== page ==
Drug Shortage Affecting Lawrence and the Nation
It's not just happening in rural places. It's not just happening in small hospitals. This is impacting just about every hospital across the United States, Erin Fox
Read Karrey Britt’s, LJWorld story.
There is a growing shortage of pharmaceutical drugs and it’s affecting patient care in Lawrence and the rest of the country.
Patients are receiving alternative treatments that are less than ideal, treatments are being delayed, and in worse-case scenarios there are no treatments available.
Erin Fox, a drug shortage expert, said we are in a health care crisis.
“It’s not just happening in rural places. It’s not just happening in small hospitals. This is impacting just about every hospital across the United States,” she said in a recent telephone interview.
Fox is the manager of the Drug Information Service at the University of Utah Hospitals and Clinicsin Salt Lake City. The service monitors and verifies shortages for the American Society of Health-System Pharmacists.
So far this year, she said there are 213 drugs in short supply. That’s triple the 70 drugs reported five years ago. About 80 percent of the shortage is injectable drugs.
“The big blockbuster drugs aren’t the ones that are experiencing shortages. It’s things we need for surgery. Things that we’ve used for 20 years,” she said.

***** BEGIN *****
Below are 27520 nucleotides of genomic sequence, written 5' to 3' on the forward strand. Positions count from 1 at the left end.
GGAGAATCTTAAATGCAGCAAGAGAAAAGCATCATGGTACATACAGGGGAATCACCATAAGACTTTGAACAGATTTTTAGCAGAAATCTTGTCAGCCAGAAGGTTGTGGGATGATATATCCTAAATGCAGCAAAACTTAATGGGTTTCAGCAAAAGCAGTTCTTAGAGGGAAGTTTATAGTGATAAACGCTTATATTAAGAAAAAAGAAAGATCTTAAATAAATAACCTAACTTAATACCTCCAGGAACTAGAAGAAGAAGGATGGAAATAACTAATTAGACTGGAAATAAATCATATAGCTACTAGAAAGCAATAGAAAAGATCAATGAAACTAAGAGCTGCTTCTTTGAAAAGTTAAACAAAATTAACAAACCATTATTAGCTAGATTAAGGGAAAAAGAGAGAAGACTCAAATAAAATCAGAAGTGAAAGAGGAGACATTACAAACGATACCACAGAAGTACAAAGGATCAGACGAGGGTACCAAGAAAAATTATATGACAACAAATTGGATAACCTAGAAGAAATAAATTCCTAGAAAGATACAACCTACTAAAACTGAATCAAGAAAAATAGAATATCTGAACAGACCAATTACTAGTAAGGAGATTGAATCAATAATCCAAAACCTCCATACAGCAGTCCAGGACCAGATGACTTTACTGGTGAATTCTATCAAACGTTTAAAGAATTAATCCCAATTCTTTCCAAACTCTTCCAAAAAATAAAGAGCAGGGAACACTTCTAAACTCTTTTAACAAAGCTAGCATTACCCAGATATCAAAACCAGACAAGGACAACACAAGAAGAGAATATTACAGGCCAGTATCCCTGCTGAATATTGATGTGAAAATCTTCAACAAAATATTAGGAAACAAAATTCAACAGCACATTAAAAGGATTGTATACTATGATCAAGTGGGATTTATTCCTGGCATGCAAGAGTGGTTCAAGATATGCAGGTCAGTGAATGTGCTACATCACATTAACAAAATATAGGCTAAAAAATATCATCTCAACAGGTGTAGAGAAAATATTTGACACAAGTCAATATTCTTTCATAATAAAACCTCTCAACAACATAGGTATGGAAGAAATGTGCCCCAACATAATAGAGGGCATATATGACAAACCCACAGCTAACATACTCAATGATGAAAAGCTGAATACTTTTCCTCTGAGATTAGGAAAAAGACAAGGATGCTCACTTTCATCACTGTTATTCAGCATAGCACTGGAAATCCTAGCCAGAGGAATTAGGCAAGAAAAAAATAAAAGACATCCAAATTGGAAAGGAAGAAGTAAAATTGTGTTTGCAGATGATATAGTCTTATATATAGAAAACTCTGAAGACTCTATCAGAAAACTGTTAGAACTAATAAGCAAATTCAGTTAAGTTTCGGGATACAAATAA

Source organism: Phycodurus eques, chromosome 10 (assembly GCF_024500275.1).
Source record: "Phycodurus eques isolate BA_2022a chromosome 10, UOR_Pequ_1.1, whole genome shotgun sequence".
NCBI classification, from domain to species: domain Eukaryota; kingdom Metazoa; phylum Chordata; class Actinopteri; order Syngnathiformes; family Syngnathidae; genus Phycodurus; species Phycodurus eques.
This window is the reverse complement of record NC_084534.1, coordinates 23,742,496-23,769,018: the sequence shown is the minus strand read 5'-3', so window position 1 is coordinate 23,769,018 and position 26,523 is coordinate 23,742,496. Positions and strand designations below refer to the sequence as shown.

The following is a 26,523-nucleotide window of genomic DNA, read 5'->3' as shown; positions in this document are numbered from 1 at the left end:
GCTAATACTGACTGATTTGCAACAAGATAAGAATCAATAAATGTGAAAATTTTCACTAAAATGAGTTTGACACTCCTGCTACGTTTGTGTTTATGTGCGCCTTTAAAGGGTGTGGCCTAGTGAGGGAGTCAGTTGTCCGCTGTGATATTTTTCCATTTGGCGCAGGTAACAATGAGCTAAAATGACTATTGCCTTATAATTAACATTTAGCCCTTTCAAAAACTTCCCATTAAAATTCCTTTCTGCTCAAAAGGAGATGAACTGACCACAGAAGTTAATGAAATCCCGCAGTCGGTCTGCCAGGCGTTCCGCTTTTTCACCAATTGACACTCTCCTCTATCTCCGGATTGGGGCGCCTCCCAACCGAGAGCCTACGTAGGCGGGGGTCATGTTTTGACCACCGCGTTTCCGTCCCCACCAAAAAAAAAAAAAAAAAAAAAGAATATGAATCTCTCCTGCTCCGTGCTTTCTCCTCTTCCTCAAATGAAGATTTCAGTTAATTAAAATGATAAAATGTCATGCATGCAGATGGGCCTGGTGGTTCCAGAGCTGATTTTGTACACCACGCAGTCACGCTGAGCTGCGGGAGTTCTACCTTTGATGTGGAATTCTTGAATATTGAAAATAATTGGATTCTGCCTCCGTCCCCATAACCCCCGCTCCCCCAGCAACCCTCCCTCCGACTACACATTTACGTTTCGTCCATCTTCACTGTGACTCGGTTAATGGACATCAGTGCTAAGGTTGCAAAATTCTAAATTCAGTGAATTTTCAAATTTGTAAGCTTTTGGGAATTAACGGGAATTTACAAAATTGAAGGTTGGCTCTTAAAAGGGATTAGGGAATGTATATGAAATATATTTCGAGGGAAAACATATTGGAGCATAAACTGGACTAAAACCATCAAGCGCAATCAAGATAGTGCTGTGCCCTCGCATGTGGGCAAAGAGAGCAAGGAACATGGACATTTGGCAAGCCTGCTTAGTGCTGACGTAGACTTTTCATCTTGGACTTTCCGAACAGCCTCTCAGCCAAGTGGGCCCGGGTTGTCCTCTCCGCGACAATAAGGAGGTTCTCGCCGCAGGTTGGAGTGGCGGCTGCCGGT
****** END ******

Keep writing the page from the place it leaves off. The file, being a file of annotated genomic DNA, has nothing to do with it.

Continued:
Among them are Fentanyl, a pain reliever that is used frequently in operating rooms and intensive care units, and Labetalol, which is used to treat high blood pressure.
The American Hospital Association surveyed 820 hospitals in June and 99 percent of them reported that they had experienced a shortage in the previous six months and nearly half of them reported 21 or more drug shortages.
Pat Parker, director of Pharmacy & IV Therapy at Lawrence Memorial Hospital, told the board last week that the shortage is affecting them as well. He has been in the pharmacy business for 35 years and hasn’t seen a shortage like this one.
“This is a big deal. It really is,” he said.
Parker said the pharmacy department was tracking about 30 products last week that were in short supply and at risk of running out.
He said most of the drugs that have been in short supply are used for sedation, emergency care and cancer chemotherapy. He said there’s also been a shortage in simple electrolyte products that they use “day in and day out” and they typically cost a couple of dollars a vial or less. The products are mixed with others and given to patients intravenously to make sure a patient is stabilized.
“We literally can’t get those right now,” he said.
Like other hospitals, LMH doctors and pharmacists use the next best alternative when one runs out.
“It’s not ideal, but it’s what we do,” he said.